Reports 2013/49

Immigrants on the labour market

Data from the Labour Force Surveys

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The main source to describe the situation for the immigrants on the labour market is the registerbased statistics on employment and unemployment. By using data from the Labour Force Survey (LFS) as a supplement we will achieve still more information regarding this group, for example on actual and desired working hours, temporary employment and patterns of working time. Moreover the LFS has more data than the registers on job seeking and desire for work.

The main problem using the LFS for statistics on immigrants is the size of the sample and the statistical uncertainty. The group of immigrants in Norway is rather heterogeneous regarding their situation on the labour market, and therefore it is required to divide among at least two groups in the presentation of statistics. A further dividing by other variables will require long time-series in order to draw any conclusions.

Immigrants are defined as persons born abroad by foreign-born parents who have emigrated to Norway. In this report they are divided in two groups by country of birth:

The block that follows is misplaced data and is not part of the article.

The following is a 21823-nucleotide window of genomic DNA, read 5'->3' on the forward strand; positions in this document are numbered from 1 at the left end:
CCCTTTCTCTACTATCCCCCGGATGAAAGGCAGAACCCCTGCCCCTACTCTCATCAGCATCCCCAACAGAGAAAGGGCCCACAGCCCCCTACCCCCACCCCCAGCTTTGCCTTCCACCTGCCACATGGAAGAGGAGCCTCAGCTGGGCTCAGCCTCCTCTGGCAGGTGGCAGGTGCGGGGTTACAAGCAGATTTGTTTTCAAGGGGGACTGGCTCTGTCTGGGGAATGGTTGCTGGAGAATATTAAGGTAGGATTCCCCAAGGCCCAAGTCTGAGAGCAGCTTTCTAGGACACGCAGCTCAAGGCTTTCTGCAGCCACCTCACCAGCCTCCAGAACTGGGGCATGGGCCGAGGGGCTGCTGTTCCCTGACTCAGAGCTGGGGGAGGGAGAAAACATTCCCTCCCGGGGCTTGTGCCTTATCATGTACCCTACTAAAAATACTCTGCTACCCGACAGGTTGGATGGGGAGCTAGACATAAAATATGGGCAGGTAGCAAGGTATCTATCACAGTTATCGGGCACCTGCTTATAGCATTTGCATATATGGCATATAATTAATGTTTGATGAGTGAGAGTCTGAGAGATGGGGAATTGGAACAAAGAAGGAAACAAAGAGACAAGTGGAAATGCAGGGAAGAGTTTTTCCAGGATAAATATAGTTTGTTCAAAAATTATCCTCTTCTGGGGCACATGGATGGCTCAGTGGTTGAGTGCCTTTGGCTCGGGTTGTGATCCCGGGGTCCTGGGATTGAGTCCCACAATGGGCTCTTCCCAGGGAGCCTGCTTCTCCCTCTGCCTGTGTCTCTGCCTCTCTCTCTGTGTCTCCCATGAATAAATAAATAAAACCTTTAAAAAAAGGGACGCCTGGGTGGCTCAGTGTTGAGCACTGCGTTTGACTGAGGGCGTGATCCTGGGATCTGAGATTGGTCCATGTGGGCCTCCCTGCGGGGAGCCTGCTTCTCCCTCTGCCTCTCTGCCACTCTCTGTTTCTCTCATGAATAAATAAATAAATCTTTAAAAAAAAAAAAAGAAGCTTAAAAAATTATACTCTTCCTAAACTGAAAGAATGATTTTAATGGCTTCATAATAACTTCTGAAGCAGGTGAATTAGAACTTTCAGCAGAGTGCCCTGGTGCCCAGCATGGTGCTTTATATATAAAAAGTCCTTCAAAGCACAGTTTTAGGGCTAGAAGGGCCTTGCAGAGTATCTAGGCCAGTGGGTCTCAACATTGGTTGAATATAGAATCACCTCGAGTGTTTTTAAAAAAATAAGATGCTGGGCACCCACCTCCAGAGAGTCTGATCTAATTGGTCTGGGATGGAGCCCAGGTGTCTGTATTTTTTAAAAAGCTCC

1. Immigrants from EU/EFTA-countries, North-America, Australia and New Zealand.
  2. Immigrants from Eastern Europe except EU, Asia, Africa, Latin America and Oceania except Australia and New Zealand.

Employed people on temporary contracts constituted 8 per cent of total employment in 2011. Among immigrants from Asia, Africa etc. the rate was 14 per cent. This higher rate of temporary employments may partly be explained with the fact that more immigrants are newcomers on the labour market.

The share in full time employment among immigrants aged 25-54 from Asia, Africa etc. was 10 percentage points lower than among the non-immigrant population in employment. Average contractual working hours per week were highest among immigrants from EU, North-America etc. (35.7 hours), then among the non-immigrant population (34.1 hours) and lowest among immigrants from Asia, Africa etc. (37.2 hours).

Among the part-time employed people 10 per cent were classified as underemployed in 2011. The share of underemployment was twice as large among immigrants from Asia, Africa etc.

The unemployment rate is considerably higher among immigrants than in the non-immigrant population. Amont the immigrants in total the rate was 8.9 per cent in 2011, and 12.1 per cent among immigrants from Asia, Africa etc. For the non-immigrant population the unemployment rate was 2.6 per cent acccording to the LFS.

Some people not in the labour force have a desire for paid work although they are not classified as unemployed people. This is the case for 13 per cent of all people outside the labour force, exclusive the immigrants. Among immigrants, however, this share is approximately twice as high.

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